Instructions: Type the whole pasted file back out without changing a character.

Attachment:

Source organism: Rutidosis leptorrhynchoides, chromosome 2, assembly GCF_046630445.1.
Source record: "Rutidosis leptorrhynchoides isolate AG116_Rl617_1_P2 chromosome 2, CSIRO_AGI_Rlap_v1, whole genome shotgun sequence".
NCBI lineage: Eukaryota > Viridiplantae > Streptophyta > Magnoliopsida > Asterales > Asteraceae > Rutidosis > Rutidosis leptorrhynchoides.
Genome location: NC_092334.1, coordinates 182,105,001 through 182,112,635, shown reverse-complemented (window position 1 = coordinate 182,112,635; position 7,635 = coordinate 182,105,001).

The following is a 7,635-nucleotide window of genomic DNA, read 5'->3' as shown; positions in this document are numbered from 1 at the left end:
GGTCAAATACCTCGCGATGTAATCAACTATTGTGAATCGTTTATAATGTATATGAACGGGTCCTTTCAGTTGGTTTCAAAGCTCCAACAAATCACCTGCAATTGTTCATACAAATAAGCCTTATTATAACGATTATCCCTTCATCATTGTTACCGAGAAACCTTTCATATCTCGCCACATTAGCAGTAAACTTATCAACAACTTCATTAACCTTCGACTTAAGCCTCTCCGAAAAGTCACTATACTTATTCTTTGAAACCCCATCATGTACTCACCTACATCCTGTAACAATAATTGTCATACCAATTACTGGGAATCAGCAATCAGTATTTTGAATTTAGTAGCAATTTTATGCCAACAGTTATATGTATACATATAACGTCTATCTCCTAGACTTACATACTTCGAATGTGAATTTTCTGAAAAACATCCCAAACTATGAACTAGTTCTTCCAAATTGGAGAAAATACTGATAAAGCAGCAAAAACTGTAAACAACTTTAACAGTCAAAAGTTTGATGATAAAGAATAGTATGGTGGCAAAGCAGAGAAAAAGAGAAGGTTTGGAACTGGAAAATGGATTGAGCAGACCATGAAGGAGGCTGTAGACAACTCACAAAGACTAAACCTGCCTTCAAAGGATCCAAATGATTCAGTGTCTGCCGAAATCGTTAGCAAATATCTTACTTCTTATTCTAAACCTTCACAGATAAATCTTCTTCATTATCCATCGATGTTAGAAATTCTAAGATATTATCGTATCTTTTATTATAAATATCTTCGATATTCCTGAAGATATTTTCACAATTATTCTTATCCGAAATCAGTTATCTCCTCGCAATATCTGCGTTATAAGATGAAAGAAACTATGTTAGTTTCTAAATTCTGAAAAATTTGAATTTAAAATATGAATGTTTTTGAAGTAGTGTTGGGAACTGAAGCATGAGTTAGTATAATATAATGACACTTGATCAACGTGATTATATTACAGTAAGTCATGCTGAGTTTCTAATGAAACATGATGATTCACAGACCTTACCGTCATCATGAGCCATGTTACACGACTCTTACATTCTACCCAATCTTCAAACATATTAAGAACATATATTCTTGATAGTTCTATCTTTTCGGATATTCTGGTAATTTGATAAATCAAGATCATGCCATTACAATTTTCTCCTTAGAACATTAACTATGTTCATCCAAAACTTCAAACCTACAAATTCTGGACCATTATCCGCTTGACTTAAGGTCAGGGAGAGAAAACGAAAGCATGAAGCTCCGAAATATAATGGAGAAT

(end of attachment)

Source organism: Rutidosis leptorrhynchoides, chromosome 2, assembly GCF_046630445.1.
Source record: "Rutidosis leptorrhynchoides isolate AG116_Rl617_1_P2 chromosome 2, CSIRO_AGI_Rlap_v1, whole genome shotgun sequence".
NCBI lineage: Eukaryota > Viridiplantae > Streptophyta > Magnoliopsida > Asterales > Asteraceae > Rutidosis > Rutidosis leptorrhynchoides.
Genome location: NC_092334.1, coordinates 182,105,001 through 182,112,635, shown reverse-complemented (window position 1 = coordinate 182,112,635; position 7,635 = coordinate 182,105,001).

The following is a 7,635-nucleotide window of genomic DNA, read 5'->3' as shown; positions in this document are numbered from 1 at the left end:
GGTCAAATACCTCGCGATGTAATCAACTATTGTGAATCGTTTATAATGTATATGAACGGGTCCTTTCAGTTGGTTTCAAAGCTCCAACAAATCACCTGCAATTGTTCATACAAATAAGCCTTATTATAACGATTATCCCTTCATCATTGTTACCGAGAAACCTTTCATATCTCGCCACATTAGCAGTAAACTTATCAACAACTTCATTAACCTTCGACTTAAGCCTCTCCGAAAAGTCACTATACTTATTCTTTGAAACCCCATCATGTACTCACCTACATCCTGTAACAATAATTGTCATACCAATTACTGGGAATCAGCAATCAGTATTTTGAATTTAGTAGCAATTTTATGCCAACAGTTATATGTATACATATAACGTCTATCTCCTAGACTTACATACTTCGAATGTGAATTTTCTGAAAAACATCCCAAACTATGAACTAGTTCTTCCAAATTGGAGAAAATACTGATAAAGCAGCAAAAACTGTAAACAACTTTAACAGTCAAAAGTTTGATGATAAAGAATAGTATGGTGGCAAAGCAGAGAAAAAGAGAAGGTTTGGAACTGGAAAATGGATTGAGCAGACCATGAAGGAGGCTGTAGACAACTCACAAAGACTAAACCTGCCTTCAAAGGATCCAAATGATTCAGTGTCTGCCGAAATCGTTAGCAAATATCTTACTTCTTATTCTAAACCTTCACAGATAAATCTTCTTCATTATCCATCGATGTTAGAAATTCTAAGATATTATCGTATCTTTTATTATAAATATCTTCGATATTCCTGAAGATATTTTCACAATTATTCTTATCCGAAATCAGTTATCTCCTCGCAATATCTGCGTTATAAGATGAAAGAAACTATGTTAGTTTCTAAATTCTGAAAAATTTGAATTTAAAATATGAATGTTTTTGAAGTAGTGTTGGGAACTGAAGCATGAGTTAGTATAATATAATGACACTTGATCAACGTGATTATATTACAGTAAGTCATGCTGAGTTTCTAATGAAACATGATGATTCACAGACCTTACCGTCATCATGAGCCATGTTACACGACTCTTACATTCTACCCAATCTTCAAACATATTAAGAACATATATTCTTGATAGTTCTATCTTTTCGGATATTCTGGTAATTTGATAAATCAAGATCATGCCATTACAATTTTCTCCTTAGAACATTAACTATGTTCATCCAAAACTTCAAACCTACAAATTCTGGACCATTATCCGCTTGACTTAAGGTCAGGGAGAGAAAACGAAAGCATGAAGCTCCGAAATATAATGGAGAAT